Touch Typist Typing Tutor

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Touch Typist Typing Tutor
Developer(s)Sector Software
Initial release1985; 34 years ago (1985)
Stable release
1.27 / December 2008
Operating systemMicrosoft Windows
Websitewww.typingtutor.co.uk

Touch Typist Typing Tutor is developed by Sector Software.

Touch Typist typing tutor is the earliest example of typing tutor software currently still on sale.[1] The software was written and released for sale in 1985 on the Sinclair QL computer.[2] Its first public sale was at The ZX Microfair in 1985. This was a very popular computer show held in The Horticultural Halls, Elverton Street, London, England. The ZX Microfair was a showcase for all manner of software and hardware related to the Sinclair range of computers. The software was also first advertised as a small classified advert in QL World magazine, but soon became a flagship product for the company formed to sell it, Sector Software.

Touch Typist soon went on sale in WH Smiths as well as in many smaller computer shops which were supplied by the now defunct company Terry Blood Distribution Ltd.

The software was originally written in QL Basic on the Sinclair QL, this was compiled with the Digital Precision Superbasic Compiler and released on Sinclair Microdrive cartridges for the Sinclair QL computer. Microdrive cartridges were small cartridges similar to an 8 track tape, with a continuous loop of tape which could hold 100KB of code.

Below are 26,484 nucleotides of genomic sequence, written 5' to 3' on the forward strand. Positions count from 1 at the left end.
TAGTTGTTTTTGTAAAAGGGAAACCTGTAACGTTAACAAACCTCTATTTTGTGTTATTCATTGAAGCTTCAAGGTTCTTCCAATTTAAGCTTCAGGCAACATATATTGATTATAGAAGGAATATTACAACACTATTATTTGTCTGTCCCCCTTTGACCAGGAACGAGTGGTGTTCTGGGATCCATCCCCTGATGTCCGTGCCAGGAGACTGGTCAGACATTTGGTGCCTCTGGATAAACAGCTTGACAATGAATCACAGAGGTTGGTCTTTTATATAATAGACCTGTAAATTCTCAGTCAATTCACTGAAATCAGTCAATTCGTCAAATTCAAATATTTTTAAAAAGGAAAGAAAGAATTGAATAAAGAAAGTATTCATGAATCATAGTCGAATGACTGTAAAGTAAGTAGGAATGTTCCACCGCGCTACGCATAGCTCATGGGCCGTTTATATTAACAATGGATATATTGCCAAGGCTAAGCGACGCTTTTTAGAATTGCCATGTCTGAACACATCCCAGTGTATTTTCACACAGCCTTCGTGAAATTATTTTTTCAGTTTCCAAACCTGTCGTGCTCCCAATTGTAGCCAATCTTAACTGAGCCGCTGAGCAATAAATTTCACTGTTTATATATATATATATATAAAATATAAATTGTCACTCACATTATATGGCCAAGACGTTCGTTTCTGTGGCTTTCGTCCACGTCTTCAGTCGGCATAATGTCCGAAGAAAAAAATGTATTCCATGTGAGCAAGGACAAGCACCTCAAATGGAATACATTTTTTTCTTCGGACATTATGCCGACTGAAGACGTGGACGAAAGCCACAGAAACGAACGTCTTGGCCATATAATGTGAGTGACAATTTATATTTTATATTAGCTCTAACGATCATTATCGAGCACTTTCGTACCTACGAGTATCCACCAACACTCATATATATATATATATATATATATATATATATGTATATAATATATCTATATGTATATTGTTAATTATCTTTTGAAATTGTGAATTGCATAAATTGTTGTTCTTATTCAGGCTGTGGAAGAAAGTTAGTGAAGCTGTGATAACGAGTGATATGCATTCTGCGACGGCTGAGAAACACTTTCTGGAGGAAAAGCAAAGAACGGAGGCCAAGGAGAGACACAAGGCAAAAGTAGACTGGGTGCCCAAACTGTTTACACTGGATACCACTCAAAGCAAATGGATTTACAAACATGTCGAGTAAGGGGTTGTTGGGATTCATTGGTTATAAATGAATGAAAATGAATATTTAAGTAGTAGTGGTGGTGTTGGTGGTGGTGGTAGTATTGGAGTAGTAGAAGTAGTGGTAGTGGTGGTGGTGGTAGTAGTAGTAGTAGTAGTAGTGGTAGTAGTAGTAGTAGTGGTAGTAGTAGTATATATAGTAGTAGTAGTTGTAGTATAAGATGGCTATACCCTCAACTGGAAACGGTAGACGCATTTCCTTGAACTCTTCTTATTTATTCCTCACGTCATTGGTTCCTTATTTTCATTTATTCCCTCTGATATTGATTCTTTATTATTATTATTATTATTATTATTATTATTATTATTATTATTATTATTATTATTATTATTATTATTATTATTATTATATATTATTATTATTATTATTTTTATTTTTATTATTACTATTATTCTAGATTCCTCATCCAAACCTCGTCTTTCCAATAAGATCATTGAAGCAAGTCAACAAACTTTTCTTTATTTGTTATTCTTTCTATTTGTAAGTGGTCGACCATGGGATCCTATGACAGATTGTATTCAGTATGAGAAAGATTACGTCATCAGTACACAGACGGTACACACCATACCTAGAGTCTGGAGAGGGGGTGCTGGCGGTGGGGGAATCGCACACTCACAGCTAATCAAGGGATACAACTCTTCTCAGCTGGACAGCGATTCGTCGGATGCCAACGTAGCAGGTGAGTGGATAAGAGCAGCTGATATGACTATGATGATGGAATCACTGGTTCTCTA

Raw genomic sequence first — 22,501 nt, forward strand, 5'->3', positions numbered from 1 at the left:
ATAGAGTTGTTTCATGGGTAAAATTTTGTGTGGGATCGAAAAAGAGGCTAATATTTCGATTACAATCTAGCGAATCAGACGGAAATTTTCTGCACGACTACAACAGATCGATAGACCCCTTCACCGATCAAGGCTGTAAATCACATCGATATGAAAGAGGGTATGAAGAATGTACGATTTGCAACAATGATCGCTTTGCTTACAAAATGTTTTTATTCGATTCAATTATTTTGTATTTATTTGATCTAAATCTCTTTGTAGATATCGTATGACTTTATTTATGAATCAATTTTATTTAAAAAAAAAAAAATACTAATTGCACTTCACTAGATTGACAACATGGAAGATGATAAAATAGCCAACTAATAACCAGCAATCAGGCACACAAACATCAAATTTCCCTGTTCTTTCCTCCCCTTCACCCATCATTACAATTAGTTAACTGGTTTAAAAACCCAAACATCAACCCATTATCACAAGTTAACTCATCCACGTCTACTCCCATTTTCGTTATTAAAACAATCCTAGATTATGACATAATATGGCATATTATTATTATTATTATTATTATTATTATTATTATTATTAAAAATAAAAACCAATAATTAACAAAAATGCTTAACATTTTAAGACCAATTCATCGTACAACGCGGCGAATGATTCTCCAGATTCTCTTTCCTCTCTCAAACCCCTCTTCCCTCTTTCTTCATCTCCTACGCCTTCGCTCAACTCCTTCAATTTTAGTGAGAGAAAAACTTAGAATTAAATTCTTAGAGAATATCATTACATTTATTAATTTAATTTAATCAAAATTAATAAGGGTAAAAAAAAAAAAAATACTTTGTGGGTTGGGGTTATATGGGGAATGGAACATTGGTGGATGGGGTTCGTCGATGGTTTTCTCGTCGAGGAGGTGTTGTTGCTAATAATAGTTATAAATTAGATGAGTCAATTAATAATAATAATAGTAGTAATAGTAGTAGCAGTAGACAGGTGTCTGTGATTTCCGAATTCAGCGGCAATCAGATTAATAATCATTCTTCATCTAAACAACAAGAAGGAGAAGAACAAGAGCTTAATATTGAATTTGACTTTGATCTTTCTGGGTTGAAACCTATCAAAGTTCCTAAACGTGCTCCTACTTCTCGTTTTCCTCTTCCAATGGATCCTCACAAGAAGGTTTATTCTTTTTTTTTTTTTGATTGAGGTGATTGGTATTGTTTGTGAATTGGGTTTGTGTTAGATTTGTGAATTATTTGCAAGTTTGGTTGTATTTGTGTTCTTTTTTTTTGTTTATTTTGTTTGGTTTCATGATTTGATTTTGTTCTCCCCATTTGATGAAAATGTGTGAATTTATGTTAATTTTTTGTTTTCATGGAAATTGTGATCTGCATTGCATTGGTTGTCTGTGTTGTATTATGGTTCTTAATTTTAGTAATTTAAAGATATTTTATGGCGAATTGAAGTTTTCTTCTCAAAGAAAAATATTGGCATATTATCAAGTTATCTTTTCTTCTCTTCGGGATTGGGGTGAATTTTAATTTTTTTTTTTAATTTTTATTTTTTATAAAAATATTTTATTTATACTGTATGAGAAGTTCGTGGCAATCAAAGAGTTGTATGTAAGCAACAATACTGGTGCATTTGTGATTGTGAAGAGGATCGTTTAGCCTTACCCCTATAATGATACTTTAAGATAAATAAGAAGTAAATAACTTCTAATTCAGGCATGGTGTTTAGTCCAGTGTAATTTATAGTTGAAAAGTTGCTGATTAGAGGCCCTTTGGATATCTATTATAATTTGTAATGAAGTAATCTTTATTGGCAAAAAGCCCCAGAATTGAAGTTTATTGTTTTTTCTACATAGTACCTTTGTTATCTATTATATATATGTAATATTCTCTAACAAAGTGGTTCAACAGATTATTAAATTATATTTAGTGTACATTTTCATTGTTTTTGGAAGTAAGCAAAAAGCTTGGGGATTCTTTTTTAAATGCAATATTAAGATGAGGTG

The software was soon converted to run on other computers including the Atari ST, Commodore Amiga[3], Acorn Archimedes, Cambridge Computers Z88 Portable computer and Microsoft Windows based computers.

Touch Typist has been on continuous sale and been continually developed by the original author David Batty and is still published by the original company, Sector Software of Leyland Lancashire.[4][5]

The current version of the software is written in Microsoft Visual Basic, versions for other platforms have all been written in other versions of compiled BASIC.

The software features very short lessons, each less than 55 characters long. With feedback after every lesson. The very short lessons with plenty of feedback give the software a 'game' feel.

The first version of the software had a Space Invaders game built into it that the users were allowed to play once for every 20 lessons they completed. The Sinclair QL had 128KB of memory, but after the operating system had taken its share of it, only 97KB were left for programs to run. Touch Typist was 95K in size so there was only 2KB of memory left in which to add a game. In order to include a game without losing anything from the software, a space invaders game was written in MC68000 machine code, the whole game and graphics took just 2K of memory. The game was removed in second and subsequent versions after requests from various schools who were using the software, for a version without an arcade game in it.

The software is currently sold to schools, colleges, businesses and private individuals around the world from its website.[4] The software is distributed either on a CD for Microsoft Windows-based machines, or via a download and on-line unlocking method.

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